Lyotard and his associates, inspired by humanistic values, from the
'bad', which corresponds with "the present-day, thoroughly modern, late
capitalistic consumption culture", which is characterized by "the new
domination of the text by the image, the novel by the video clip, the
filing card by the data bank, an exchange of letters by the network,
and by making industrial and post-industrial production processes both
global and flexible" and "the creation of globe-spanning amusement and
information networks with increasingly faster rotation times" (67).

Although I would not deny that there are interesting similarities
between sixteenth-century humanism and certain motifs in postmodern
thinking, and, moreover, subscribe to the fact that these motifs are
relevant to the self-reflection and self-criticism of modern-day
humanism, it is my opinion that Kunneman, because of the dichotomies he
employs, does not do justice to the complex and ambivalent nature of
(post)modern culture.[2] The caricatural image he sketches of 'bad'
(because: hypermodern) postmodernism, leads him - without appreciable
argument - to the conclusion that this form of postmodernism "appears
to be much more nihilistic and much more threatening to central
humanistic ideas, such as the rationality and autonomy of the subject,
than the fundamental criticism postmodern philosophers put forward on
these ideas" (67). Kunneman therefore lapses into the same idle
rejection of unwelcome criticism for which he reproaches his fellow
humanists, and in so doing he deprives himself and his readers of the
opportunity to enter into a serious confrontation with, in my view, the
no less radical criticism of humanism voiced by this 'bad'

This confrontation, therefore, is of the greatest importance for
humanism because the capitalistic information society linked by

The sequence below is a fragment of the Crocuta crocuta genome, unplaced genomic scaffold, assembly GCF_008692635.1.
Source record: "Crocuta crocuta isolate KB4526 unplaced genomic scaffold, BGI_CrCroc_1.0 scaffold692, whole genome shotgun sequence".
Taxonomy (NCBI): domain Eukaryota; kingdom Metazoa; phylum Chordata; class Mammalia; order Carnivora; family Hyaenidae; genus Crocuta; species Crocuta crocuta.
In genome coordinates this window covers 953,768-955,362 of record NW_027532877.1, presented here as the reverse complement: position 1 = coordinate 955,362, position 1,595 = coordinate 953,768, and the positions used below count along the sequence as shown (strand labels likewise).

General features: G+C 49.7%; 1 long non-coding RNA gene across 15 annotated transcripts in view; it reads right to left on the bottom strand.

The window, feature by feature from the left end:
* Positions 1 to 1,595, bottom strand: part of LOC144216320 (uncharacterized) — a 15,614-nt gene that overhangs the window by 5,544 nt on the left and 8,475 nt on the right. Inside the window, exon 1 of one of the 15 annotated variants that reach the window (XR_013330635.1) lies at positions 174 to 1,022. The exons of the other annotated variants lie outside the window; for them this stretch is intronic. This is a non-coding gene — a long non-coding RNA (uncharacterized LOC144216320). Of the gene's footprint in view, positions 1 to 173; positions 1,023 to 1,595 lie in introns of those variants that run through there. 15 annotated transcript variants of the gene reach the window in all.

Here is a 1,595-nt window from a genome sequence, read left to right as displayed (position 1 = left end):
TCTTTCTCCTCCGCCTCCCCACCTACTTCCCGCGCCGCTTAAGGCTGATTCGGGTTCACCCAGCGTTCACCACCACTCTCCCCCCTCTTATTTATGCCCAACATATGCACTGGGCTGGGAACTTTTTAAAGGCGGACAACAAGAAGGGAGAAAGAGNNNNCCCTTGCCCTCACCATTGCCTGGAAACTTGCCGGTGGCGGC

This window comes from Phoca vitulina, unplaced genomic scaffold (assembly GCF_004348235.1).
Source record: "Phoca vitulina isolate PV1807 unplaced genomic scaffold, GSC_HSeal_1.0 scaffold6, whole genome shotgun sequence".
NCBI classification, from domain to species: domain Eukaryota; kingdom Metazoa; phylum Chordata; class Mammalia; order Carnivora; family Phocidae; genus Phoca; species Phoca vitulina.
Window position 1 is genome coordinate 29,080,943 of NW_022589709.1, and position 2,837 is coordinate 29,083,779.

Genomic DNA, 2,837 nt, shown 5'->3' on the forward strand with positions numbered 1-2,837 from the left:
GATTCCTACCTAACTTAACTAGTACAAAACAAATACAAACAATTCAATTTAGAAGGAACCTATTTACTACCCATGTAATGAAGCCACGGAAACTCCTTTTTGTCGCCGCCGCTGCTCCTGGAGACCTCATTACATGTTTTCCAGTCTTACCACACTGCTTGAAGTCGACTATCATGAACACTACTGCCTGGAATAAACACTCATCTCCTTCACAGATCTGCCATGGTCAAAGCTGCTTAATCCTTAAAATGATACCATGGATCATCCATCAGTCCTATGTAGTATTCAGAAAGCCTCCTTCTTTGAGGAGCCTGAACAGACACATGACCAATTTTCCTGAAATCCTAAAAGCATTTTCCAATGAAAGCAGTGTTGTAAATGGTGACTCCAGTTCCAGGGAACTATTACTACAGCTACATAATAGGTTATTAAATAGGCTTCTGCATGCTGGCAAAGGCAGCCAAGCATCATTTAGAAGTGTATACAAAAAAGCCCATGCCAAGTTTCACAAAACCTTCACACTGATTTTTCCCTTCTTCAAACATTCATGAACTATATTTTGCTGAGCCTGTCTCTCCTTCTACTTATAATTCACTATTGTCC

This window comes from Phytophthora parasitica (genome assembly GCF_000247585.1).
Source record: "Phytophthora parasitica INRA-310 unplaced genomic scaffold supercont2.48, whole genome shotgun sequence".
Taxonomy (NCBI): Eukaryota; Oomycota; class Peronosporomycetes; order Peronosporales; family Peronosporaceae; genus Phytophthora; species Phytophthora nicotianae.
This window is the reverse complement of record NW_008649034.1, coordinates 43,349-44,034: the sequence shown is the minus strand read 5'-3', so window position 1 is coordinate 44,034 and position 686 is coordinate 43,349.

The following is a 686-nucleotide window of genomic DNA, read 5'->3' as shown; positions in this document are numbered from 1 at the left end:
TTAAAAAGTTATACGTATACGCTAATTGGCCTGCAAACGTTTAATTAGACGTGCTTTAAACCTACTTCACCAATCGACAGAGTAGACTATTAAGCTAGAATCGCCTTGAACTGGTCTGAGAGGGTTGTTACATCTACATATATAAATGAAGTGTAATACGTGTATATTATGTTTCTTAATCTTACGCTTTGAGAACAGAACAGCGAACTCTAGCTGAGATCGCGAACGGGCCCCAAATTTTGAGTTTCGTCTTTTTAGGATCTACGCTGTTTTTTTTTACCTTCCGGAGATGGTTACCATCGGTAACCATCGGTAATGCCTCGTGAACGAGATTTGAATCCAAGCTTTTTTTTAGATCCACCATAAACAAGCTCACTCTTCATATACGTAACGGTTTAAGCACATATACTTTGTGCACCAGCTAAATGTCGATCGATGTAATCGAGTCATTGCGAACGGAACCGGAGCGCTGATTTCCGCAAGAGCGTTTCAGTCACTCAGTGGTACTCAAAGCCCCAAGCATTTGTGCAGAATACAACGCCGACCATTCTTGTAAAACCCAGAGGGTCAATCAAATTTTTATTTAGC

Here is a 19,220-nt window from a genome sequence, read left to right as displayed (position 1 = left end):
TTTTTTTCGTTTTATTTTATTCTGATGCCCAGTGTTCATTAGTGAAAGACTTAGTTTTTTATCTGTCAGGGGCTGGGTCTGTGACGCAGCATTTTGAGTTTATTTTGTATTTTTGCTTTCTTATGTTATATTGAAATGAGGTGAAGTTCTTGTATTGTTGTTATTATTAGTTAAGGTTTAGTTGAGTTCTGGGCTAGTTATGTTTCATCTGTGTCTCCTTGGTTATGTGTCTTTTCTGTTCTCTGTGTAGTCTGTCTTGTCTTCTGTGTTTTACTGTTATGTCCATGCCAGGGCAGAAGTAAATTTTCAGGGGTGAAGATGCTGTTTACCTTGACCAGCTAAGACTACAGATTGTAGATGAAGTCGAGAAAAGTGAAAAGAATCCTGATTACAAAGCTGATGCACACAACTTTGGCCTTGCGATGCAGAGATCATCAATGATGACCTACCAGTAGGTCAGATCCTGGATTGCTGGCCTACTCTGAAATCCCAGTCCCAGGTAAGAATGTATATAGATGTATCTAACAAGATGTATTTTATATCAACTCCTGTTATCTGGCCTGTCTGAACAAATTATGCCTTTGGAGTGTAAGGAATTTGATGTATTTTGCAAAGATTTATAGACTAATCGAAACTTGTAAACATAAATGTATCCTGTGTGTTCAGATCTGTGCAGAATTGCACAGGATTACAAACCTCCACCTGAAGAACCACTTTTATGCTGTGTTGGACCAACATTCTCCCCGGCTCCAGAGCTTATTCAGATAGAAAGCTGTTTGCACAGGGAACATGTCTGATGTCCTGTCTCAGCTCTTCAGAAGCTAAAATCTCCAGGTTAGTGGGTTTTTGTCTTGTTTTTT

Kunneman to 'bad' postmodernism is developing extremely quickly, and on
a global scale, into the dominant form of society.[3] One way or
another, humanists have to take up a position against this development.
What makes this confrontation even more urgent is that these
hypermoderns also claim to be the pre-eminent standard bearers of
humanism. In their view the "interweaving of humanity and technological
rationality" (70), loathed by Kunneman, has actually made an important
contribution to the realization of humanistic ideals such as "fairness,
equality, humanity and unrestricted self-realization" (65). The
confrontation with 'bad' (hypermodern) postmodernism, finally, is of
the greatest importance for humanism because the hypermoderns actually
derive their motivation to rise above man and his limitations from the
humanistic ideal of unrestricted self-realization.

It is not my intention in this article to once again reverse the
hierarchical opposition between 'good' (anti-modern) and 'bad'
(hypermodern) postmodernism and, in opposition to Kunneman, defend the
latter. What I want to do is to illuminate the side of the
confrontation between humanism and postmodernism neglected by Kunneman,
and the questions which it raises. I shall do this by discussing the
body of ideas of transhumanism, a movement which propagates the
hypermodern program of 'bad' postmodernism in the most explicit and
radical way. After an introduction of the program of this movement,
which is concentrated on the work of Hans Moravec (